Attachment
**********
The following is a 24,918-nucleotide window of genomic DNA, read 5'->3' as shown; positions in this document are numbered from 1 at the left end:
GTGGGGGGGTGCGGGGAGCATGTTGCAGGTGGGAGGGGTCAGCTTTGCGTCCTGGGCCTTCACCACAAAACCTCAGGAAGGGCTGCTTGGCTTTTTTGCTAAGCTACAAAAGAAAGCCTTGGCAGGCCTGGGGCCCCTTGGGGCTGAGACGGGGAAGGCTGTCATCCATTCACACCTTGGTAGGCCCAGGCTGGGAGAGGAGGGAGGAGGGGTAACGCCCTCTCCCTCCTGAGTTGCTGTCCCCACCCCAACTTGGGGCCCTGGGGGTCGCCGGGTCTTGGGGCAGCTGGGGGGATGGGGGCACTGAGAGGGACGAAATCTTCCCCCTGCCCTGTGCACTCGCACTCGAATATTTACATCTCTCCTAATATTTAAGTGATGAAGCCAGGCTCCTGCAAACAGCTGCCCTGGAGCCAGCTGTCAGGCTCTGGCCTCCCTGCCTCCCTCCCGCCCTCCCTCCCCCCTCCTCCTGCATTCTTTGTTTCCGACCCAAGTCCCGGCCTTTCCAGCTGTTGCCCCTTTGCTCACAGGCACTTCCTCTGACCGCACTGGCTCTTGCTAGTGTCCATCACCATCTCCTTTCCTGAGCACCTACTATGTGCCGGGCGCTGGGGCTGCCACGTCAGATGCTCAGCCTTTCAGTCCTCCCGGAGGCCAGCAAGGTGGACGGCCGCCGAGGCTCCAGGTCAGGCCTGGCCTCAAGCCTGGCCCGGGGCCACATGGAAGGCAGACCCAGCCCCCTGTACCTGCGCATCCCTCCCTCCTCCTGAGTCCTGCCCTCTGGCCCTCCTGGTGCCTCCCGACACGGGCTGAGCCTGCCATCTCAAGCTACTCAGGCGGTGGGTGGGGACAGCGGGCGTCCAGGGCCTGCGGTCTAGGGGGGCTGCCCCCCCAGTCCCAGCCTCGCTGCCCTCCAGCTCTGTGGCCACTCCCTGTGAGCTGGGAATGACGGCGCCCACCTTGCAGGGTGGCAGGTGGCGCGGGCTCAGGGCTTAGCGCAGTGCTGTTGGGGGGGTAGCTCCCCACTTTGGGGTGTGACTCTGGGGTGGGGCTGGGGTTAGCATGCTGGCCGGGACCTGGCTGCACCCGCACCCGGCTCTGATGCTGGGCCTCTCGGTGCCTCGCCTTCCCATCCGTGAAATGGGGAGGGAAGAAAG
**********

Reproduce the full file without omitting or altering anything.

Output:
The following is a 24,918-nucleotide window of genomic DNA, read 5'->3' as shown; positions in this document are numbered from 1 at the left end:
GTGGGGGGGTGCGGGGAGCATGTTGCAGGTGGGAGGGGTCAGCTTTGCGTCCTGGGCCTTCACCACAAAACCTCAGGAAGGGCTGCTTGGCTTTTTTGCTAAGCTACAAAAGAAAGCCTTGGCAGGCCTGGGGCCCCTTGGGGCTGAGACGGGGAAGGCTGTCATCCATTCACACCTTGGTAGGCCCAGGCTGGGAGAGGAGGGAGGAGGGGTAACGCCCTCTCCCTCCTGAGTTGCTGTCCCCACCCCAACTTGGGGCCCTGGGGGTCGCCGGGTCTTGGGGCAGCTGGGGGGATGGGGGCACTGAGAGGGACGAAATCTTCCCCCTGCCCTGTGCACTCGCACTCGAATATTTACATCTCTCCTAATATTTAAGTGATGAAGCCAGGCTCCTGCAAACAGCTGCCCTGGAGCCAGCTGTCAGGCTCTGGCCTCCCTGCCTCCCTCCCGCCCTCCCTCCCCCCTCCTCCTGCATTCTTTGTTTCCGACCCAAGTCCCGGCCTTTCCAGCTGTTGCCCCTTTGCTCACAGGCACTTCCTCTGACCGCACTGGCTCTTGCTAGTGTCCATCACCATCTCCTTTCCTGAGCACCTACTATGTGCCGGGCGCTGGGGCTGCCACGTCAGATGCTCAGCCTTTCAGTCCTCCCGGAGGCCAGCAAGGTGGACGGCCGCCGAGGCTCCAGGTCAGGCCTGGCCTCAAGCCTGGCCCGGGGCCACATGGAAGGCAGACCCAGCCCCCTGTACCTGCGCATCCCTCCCTCCTCCTGAGTCCTGCCCTCTGGCCCTCCTGGTGCCTCCCGACACGGGCTGAGCCTGCCATCTCAAGCTACTCAGGCGGTGGGTGGGGACAGCGGGCGTCCAGGGCCTGCGGTCTAGGGGGGCTGCCCCCCCAGTCCCAGCCTCGCTGCCCTCCAGCTCTGTGGCCACTCCCTGTGAGCTGGGAATGACGGCGCCCACCTTGCAGGGTGGCAGGTGGCGCGGGCTCAGGGCTTAGCGCAGTGCTGTTGGGGGGGTAGCTCCCCACTTTGGGGTGTGACTCTGGGGTGGGGCTGGGGTTAGCATGCTGGCCGGGACCTGGCTGCACCCGCACCCGGCTCTGATGCTGGGCCTCTCGGTGCCTCGCCTTCCCATCCGTGAAATGGGGAGGGAAGAAAG